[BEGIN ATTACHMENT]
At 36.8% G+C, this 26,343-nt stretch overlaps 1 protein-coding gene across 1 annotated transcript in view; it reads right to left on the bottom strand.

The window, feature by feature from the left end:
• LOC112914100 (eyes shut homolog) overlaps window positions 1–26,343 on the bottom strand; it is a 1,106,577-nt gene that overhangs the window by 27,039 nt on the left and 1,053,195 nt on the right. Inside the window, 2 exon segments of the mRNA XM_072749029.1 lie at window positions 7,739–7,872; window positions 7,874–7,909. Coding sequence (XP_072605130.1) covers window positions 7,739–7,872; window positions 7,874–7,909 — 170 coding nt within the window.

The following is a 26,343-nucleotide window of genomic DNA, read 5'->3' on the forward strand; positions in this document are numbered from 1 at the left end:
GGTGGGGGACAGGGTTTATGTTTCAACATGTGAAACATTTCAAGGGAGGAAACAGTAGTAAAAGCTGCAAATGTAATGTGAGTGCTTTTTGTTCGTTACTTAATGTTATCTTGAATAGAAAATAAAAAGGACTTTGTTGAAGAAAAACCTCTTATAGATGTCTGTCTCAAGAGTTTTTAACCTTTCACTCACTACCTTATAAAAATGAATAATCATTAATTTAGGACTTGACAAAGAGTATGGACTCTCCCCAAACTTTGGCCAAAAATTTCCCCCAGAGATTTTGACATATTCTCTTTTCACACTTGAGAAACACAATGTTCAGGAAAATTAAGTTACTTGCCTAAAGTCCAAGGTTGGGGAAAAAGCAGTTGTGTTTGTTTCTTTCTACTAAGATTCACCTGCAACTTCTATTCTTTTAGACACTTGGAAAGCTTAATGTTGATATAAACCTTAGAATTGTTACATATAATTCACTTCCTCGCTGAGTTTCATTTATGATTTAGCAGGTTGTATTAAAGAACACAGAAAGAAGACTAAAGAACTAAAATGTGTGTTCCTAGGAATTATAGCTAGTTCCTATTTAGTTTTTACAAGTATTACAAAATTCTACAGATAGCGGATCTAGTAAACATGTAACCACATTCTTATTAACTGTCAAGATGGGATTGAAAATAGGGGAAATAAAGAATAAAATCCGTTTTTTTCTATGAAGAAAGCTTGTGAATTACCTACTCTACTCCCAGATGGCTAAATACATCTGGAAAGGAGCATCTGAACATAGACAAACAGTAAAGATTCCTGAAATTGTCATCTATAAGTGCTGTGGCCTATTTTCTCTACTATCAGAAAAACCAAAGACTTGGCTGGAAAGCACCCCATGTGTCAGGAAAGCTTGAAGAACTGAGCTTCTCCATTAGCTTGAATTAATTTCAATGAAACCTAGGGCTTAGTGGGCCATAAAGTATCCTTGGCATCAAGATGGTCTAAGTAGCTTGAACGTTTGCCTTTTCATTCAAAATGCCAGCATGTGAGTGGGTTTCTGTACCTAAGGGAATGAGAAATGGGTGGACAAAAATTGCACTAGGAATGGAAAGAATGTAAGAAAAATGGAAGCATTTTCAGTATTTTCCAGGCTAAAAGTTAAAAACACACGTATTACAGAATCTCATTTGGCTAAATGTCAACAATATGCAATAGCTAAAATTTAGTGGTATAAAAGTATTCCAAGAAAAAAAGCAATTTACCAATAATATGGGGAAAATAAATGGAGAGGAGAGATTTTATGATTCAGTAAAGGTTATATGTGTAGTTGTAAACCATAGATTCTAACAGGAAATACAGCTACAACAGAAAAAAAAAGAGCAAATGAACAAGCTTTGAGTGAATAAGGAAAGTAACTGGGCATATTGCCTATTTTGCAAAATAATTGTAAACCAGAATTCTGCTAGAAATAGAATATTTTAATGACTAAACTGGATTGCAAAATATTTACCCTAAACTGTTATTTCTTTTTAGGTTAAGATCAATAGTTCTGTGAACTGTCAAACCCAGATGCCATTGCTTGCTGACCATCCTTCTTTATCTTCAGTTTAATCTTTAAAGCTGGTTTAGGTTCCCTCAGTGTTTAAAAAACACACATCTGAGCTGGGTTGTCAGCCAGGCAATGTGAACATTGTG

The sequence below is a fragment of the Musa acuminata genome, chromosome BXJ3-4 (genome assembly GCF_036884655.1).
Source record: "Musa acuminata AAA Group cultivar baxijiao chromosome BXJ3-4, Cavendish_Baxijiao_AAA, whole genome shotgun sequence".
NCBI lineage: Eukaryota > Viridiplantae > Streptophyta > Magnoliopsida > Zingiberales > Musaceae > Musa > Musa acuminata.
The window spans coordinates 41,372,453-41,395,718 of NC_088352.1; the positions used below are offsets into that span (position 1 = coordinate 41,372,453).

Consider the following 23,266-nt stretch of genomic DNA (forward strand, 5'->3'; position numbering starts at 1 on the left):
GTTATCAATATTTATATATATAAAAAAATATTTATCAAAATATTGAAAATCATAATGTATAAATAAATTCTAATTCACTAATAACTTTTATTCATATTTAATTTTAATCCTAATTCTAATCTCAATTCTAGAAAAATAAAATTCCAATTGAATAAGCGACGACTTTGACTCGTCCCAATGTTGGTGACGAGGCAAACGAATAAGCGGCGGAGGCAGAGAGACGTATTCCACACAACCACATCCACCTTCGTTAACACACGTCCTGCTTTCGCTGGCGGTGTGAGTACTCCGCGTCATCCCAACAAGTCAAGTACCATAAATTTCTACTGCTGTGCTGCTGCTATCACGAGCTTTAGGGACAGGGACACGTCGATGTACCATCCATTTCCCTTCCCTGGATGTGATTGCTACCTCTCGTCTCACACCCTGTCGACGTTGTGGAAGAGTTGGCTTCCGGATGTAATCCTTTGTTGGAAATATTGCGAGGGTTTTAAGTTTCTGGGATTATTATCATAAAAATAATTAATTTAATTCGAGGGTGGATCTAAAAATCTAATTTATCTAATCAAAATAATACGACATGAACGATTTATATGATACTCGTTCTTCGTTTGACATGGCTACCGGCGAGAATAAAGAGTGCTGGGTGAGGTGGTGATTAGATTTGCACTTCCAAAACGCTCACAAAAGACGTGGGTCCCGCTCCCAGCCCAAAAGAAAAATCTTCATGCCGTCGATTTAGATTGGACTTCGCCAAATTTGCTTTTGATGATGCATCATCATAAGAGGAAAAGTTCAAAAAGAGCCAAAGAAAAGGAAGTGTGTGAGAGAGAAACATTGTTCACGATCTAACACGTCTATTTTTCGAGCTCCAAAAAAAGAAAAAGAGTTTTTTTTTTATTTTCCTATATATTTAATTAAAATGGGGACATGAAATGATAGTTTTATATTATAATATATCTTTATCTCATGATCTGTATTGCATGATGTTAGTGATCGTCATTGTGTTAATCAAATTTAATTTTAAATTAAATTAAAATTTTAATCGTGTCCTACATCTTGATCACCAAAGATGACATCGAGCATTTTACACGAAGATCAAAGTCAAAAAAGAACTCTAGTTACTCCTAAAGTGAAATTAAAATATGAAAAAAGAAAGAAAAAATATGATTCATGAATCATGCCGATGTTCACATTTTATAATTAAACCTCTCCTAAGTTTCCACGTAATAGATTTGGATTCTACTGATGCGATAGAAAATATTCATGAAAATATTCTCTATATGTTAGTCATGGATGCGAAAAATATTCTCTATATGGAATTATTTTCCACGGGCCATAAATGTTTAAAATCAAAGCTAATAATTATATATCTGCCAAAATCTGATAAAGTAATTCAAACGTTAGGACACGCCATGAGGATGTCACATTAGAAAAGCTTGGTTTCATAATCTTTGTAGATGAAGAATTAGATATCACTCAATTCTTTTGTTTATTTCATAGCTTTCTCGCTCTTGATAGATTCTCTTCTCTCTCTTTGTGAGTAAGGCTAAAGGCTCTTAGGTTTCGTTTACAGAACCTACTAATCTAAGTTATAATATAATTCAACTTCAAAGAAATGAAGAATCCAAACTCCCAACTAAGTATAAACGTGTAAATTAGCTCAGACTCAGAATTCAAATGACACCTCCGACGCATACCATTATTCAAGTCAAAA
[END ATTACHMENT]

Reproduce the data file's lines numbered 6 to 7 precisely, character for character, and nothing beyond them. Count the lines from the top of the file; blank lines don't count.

The sequence below is a fragment of the Musa acuminata genome, chromosome BXJ3-4 (genome assembly GCF_036884655.1).
Source record: "Musa acuminata AAA Group cultivar baxijiao chromosome BXJ3-4, Cavendish_Baxijiao_AAA, whole genome shotgun sequence".